A NerdWallet survey of more than 2,000 married
adults found that roughly one in three couples doesn’t have life insurance.
And of those adults who do have life insurance, 43% say they would not be
financially prepared if they lost their spouse. Taking some basic steps now
provides security for your family, whatever the future brings. Here are five
things you can do to prepare.
1. Determine how much
life insurance you and your family need.
To estimate the right amount, add up your long-term
financial obligations, such as your mortgage and other debts; child-related
expenses, such as daycare costs and college tuition; and your annual income,
multiplied by the number of years you want to replace it. Then subtract any
assets, such as savings and current life insurance coverage, if you have any.
NerdWallet’s life insurance comparison tool can help you get started.
Both parents should have some life insurance, even if one of
you stays at home. You need to cover the costs of replacing the services that a
spouse provides to the family, such as child care.
2. Understand the
details of your spouse’s life insurance policy.
Even if you tend to leave financial management to your
husband or wife, you should know the basics about his or her life insurance
coverage. Among married adults with or without children, women are less likely
than men to know the terms of their spouse’s policy. Fifty-seven percent of
women felt confident about the details, compared to 69% of men. Bennett Keller,
an estate attorney and partner at Lathrop & Gage, LLP, in St. Louis,
Missouri, says you should know:
- The company that holds the policy
- Why it was purchased
- How much coverage it provides
- How much it costs
- When the term expires, assuming it’s a term life
- The deadline for converting term coverage to
permanent life insurance, if the policy allows conversion
Review life insurance coverage annually to make sure
policies still meet your needs, and double-check that the beneficiaries are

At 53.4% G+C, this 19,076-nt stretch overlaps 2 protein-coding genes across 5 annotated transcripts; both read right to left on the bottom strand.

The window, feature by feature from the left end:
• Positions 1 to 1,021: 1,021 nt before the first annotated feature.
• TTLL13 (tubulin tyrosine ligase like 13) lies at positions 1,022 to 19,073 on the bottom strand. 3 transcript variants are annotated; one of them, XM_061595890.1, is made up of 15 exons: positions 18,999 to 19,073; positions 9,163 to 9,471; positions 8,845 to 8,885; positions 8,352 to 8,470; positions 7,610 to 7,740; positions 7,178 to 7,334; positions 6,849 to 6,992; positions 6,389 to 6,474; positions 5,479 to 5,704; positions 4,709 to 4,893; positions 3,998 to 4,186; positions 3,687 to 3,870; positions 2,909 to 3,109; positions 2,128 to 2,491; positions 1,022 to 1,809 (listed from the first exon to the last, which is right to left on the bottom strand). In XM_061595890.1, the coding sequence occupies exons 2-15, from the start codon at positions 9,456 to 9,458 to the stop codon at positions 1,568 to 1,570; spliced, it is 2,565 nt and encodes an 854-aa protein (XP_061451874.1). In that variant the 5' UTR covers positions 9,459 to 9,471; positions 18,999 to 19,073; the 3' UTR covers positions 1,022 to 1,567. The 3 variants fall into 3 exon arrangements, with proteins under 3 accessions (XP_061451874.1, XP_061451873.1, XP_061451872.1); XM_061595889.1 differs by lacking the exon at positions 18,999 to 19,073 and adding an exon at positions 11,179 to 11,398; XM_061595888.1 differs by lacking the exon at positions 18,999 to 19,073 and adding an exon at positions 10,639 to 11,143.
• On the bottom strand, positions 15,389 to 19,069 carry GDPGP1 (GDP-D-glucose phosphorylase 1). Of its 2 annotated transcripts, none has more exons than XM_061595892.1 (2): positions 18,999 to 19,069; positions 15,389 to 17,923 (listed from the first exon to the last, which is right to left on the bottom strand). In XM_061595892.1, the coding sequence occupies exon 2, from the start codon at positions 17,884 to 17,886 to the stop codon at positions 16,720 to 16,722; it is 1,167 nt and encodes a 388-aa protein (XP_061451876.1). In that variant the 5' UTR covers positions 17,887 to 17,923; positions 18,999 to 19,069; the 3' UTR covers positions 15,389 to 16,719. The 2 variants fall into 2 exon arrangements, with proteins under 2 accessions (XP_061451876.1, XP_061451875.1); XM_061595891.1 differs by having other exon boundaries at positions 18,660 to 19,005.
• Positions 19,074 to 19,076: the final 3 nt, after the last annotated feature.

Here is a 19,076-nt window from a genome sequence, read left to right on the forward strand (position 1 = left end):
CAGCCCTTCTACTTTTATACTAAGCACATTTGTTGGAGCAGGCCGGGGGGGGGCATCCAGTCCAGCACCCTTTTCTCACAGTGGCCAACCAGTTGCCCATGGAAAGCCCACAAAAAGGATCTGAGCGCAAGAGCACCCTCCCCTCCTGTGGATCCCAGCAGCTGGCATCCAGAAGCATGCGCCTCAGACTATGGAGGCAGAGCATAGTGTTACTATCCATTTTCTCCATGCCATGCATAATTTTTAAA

still correct, Keller advises.
3. Write a will.
A will is a legal document in which you designate who gets
your belongings and assets after you die. You also name an executor or personal
representative to manage your estate, and you can name a guardian for your
children. If you don’t have a will, your estate is settled according to your
state inheritance laws. A will is a must, especially for parents. But in a 2013
Harris Interactive poll for Rocket Lawyer, 70% of adults with children under 18
living with them said they didn’t have one.
Do-it-yourself software and self-help books on writing wills
are available, but it’s a good idea to consult with an estate attorney. He or
she can help you with other critical estate-planning tasks, such as setting up
trusts and completing financial and health care powers of attorney documents.
4. Keep all your
financial records in a secure place where you and your spouse can find them.
NerdWallet’s survey found that 30% of married adults with
children and 23% of those without kids don’t know how to access all of their
family’s financial records. Keep important financial documents and emergency
contacts in a safe place, and make sure you both know where it is. Delia Fernandez,
a financial planner based in Los Alamitos, California, suggests creating a
one-page, quick-start guide that provides information about bank accounts, life
insurance companies and policy numbers, and locations of important documents. Sitting
across the desk from a client who recently lost a spouse is hard enough, says Carrie
Houchins-Witt, a financial planner in Coralville, Iowa.
5. Talk to your
spouse about final wishes.
The NerdWallet survey found that married adults with children
were less likely than adults without children (55% vs. 73%) to know their
spouses’ final wishes, including preferences about burial and cremation. And
some people have very specific wishes. The problem is that families usually
don’t look at estate documents until after the funeral.
Written instructions are especially important for blended
families, Keller says. Conflicts can arise between children from different
marriages if there’s uncertainty about what a parent wanted. Ask your spouse to
write down final wishes, and know where the instructions are kept.
Talking about the end of life may not be fun, but it should
be a top personal finance priority. The time you spend preparing for a family
financial emergency now can save your loved ones from additional heartbreak if
something does happen.
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